How to capture audio at your wedding

Audio for your wedding film

Capturing audio for your wedding video is the most important part of my day! Without audio, your film is only images and you may as well have just hired a photographer!

I need as much audio as possible, though sometimes I may use only a snippet. Sometimes I will use it all. Either way, the more choices I have, the better your film will be. From the moment I arrive on your big day, there are many opportunities for me to get audio. Below are just a few ideas…maybe they’ll inspire you to suggest more!

 

Some wedding films have a combination of these techniques

Different ways to capture audio before your wedding

Pre-wedding shoot

This can be a mix of an engagement shoot with an interview (only if you want to do the interview portion). During the interview part, you and your partner answer questions together. The wedding preparation shoot is done with you both individually.

The pre-wedding shoot can be a film in its own right or I can include it in your wedding day film. Before the day, we all discuss how to capture the pre-wedding shoot and work out a possible story. The important thing is that I get as much footage to work with as possible for the wedding highlight film.

Filmed at Mount Tamborine Botanical Gardens

Engagement shoot at Dicky beach & the wedding was filmed at Point Cartwright

Filmed at Redcliffe

Surprise wedding/Film the proposal

These wedding films are always fun. I get some great footage of shocked family and friends who have been tricked into thinking they’re going to party, but are actually at a wedding! For a surprise wedding film, I can start with pre-wedding interviews where they tell their amazing love story and why they’ve decided to surprise their loved ones. I can also film all the preparation for the big day. And, of course, I film the big reveal when everyone realises they’re at the wedding, with the celebrations afterwards. I love being part of these surprise weddings.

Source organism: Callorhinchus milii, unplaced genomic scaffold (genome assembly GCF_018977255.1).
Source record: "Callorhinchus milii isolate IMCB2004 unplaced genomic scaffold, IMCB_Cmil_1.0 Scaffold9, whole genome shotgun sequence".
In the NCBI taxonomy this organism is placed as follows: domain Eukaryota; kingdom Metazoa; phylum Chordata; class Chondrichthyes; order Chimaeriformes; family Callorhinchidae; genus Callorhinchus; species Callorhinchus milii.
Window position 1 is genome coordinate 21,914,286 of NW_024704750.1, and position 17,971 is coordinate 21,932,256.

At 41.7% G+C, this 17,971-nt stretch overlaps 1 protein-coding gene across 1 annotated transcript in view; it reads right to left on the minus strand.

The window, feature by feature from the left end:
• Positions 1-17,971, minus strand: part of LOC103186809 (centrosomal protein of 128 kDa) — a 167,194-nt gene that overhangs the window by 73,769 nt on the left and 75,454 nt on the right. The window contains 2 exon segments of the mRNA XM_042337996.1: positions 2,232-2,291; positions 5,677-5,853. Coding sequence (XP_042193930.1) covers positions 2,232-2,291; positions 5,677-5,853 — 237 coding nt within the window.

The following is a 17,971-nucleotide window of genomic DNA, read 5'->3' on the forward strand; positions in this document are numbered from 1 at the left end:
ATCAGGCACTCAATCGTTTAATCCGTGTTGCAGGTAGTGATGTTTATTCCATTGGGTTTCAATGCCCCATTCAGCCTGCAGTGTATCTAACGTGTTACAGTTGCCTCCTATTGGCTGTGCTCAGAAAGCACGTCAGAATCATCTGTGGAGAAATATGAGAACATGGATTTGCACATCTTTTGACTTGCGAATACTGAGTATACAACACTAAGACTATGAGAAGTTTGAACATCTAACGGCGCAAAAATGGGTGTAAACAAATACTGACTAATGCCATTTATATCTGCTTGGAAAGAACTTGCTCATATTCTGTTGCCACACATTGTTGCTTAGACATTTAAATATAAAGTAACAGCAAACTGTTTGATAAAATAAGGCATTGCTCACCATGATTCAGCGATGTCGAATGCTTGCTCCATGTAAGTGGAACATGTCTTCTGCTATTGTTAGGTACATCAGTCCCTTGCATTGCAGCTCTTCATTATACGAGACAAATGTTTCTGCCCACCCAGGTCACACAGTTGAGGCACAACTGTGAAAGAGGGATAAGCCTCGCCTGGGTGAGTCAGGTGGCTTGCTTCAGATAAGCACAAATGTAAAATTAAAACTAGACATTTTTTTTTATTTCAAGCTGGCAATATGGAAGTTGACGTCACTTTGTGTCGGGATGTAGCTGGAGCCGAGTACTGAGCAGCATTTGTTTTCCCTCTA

Filming the proposal, well that just speaks for itself

Engagement shoot was film in the city and Mininpip Parkland

Filmed at the AFL training ground

Save the Date

A save-the-date film is a video that announces the date for your wedding. You could post it on social media to announce your engagement or to set the wedding date.

There’s a lot of scope to be creative with this one. I could film you doing something together that you love, such as cooking, walking on the beach, hiking or dancing. Whatever it is, it should be authentically you.

This could be a film on its own, as with  . Or I could incorporate this film into your wedding film.

Filmed at “The Gantry” Mount Mee

Different ways to capture audio on the day on your wedding

The Interview

I love this method of getting audio for a wedding film. I have a specific process to get the best result. Be aware though – it involves doing some homework! You need to decide on 10 possible questions that you want to answer in the interview. You may prefer only two or three. That’s fine too. The important thing is that your answers tell stories that show your love and what makes you both tick as a couple. You’ll answer the questions separately and won’t share your answers with each other, so I can get a different version of the same story.

This technique worked beautifully in films for Julie-Ann and David and Lachlan and Amanda.

Filmed entirely at Maleny Retreat

Filmed at Factory 51 and Grinstead Park

Reading letters during prep

This is a simple but very touching way to get audio for your wedding film. You write a letter to each other, swap them and read your partner’s letter on the morning of the wedding. This is a more personal way to tell your story. (Though it may get teary, so your make-up may need a touch-up afterwards, ladies!)

Here are some tips for making this technique work: